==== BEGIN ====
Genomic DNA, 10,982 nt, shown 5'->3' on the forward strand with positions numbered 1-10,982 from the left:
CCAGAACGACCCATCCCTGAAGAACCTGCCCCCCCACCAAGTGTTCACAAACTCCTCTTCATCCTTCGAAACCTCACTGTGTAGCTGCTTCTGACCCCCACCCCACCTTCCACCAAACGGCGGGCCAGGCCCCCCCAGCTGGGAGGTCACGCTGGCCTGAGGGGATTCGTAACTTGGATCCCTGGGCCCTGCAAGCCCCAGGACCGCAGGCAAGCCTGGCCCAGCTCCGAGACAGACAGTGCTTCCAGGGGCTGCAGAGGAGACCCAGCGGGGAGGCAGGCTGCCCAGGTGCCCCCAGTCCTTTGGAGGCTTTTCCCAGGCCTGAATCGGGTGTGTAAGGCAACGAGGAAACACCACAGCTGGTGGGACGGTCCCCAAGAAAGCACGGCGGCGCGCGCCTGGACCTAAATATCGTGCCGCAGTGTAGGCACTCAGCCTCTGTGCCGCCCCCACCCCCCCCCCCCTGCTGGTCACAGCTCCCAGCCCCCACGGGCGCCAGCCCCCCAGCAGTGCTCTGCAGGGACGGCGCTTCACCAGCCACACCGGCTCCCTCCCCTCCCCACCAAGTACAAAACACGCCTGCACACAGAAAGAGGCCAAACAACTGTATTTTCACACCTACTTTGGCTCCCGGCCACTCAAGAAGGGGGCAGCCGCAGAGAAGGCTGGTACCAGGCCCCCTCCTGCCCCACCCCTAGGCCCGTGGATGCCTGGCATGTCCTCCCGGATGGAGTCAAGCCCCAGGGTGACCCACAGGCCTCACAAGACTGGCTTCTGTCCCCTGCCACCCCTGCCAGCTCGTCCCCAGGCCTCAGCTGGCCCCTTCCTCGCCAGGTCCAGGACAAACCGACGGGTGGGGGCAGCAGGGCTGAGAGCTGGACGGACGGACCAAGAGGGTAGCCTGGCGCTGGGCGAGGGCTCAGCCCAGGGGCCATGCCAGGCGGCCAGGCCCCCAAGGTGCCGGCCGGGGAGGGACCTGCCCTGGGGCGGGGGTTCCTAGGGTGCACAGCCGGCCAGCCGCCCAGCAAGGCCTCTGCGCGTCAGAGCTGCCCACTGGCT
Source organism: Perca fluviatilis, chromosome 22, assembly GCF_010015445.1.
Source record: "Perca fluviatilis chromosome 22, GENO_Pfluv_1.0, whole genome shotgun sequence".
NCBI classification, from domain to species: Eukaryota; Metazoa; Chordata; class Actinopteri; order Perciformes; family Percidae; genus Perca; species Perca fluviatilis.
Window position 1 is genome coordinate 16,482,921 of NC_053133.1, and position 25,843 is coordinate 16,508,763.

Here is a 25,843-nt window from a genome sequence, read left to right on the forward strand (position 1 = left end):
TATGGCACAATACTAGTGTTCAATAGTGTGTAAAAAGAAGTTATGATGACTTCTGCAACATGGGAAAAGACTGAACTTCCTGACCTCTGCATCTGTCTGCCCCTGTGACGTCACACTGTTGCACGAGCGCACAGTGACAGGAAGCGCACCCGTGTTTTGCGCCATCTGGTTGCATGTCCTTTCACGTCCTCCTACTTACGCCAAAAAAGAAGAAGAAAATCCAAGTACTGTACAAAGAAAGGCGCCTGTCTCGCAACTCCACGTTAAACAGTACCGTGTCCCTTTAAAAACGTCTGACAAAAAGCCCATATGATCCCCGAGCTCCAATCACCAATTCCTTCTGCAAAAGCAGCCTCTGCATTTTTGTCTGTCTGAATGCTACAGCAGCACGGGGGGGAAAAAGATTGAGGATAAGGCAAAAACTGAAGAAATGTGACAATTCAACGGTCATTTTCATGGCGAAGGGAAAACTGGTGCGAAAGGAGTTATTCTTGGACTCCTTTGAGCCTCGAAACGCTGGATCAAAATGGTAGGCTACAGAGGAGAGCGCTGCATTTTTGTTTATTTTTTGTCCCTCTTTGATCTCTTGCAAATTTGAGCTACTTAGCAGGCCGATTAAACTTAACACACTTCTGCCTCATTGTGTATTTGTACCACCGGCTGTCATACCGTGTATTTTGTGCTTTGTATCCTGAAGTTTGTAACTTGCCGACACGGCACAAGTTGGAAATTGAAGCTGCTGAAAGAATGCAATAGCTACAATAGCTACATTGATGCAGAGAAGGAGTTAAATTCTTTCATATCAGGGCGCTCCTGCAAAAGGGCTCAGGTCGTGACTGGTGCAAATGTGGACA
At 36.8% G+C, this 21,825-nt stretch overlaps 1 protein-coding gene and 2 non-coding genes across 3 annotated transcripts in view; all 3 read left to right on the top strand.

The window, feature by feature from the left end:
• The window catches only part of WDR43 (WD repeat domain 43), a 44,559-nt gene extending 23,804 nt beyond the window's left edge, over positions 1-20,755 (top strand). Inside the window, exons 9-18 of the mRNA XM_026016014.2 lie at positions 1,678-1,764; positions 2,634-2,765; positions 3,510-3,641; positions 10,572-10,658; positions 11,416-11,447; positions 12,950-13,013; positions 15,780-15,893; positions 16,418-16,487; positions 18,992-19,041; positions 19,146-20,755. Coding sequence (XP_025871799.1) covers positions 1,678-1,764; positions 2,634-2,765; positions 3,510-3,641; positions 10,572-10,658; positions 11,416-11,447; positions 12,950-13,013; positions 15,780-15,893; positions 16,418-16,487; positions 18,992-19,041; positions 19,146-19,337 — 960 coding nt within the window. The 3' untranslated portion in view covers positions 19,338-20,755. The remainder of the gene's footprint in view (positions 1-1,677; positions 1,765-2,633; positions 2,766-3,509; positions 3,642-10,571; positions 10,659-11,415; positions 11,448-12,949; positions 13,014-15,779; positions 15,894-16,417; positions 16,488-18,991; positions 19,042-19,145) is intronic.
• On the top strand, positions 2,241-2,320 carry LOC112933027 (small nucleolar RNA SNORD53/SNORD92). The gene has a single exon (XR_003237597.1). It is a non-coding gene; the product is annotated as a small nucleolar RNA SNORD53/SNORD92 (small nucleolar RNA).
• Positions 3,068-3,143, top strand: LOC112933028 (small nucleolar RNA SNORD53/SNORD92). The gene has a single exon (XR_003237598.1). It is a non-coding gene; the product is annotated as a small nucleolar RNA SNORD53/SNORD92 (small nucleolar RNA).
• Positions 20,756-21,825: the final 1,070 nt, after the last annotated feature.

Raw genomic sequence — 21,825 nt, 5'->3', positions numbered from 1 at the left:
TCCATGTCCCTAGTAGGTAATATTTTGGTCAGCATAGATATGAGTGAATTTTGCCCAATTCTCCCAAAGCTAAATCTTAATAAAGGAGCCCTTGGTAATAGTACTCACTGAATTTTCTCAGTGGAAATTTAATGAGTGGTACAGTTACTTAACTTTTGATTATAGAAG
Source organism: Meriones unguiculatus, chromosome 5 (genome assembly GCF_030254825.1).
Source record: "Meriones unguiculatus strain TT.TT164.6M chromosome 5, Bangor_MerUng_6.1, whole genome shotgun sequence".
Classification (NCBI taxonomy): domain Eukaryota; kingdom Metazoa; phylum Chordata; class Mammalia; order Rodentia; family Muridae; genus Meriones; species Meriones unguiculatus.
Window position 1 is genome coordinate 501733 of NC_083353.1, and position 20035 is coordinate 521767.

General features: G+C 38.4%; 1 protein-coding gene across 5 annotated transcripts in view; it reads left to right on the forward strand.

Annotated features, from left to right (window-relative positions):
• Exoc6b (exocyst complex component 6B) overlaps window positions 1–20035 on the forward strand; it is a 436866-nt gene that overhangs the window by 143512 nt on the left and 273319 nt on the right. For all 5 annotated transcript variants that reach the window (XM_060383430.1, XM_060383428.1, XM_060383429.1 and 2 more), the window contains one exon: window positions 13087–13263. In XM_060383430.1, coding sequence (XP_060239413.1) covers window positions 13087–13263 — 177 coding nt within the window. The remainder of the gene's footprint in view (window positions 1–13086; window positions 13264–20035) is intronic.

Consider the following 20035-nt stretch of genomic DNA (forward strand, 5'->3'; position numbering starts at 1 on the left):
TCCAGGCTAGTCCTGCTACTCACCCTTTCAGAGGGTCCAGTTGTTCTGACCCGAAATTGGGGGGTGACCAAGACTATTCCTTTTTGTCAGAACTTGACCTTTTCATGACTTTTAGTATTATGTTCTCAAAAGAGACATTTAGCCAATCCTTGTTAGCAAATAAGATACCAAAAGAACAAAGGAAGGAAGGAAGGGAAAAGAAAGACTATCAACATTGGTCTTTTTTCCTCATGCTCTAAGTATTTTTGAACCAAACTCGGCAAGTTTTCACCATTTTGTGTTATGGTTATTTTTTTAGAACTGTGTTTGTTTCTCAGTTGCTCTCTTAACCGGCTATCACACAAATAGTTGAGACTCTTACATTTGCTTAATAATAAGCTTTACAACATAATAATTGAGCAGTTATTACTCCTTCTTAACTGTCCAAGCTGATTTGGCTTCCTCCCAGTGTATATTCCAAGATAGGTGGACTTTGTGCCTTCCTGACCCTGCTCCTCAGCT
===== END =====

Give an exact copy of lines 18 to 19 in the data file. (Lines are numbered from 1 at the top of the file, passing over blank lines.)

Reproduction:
Source record: "Meriones unguiculatus strain TT.TT164.6M chromosome 5, Bangor_MerUng_6.1, whole genome shotgun sequence".
Classification (NCBI taxonomy): domain Eukaryota; kingdom Metazoa; phylum Chordata; class Mammalia; order Rodentia; family Muridae; genus Meriones; species Meriones unguiculatus.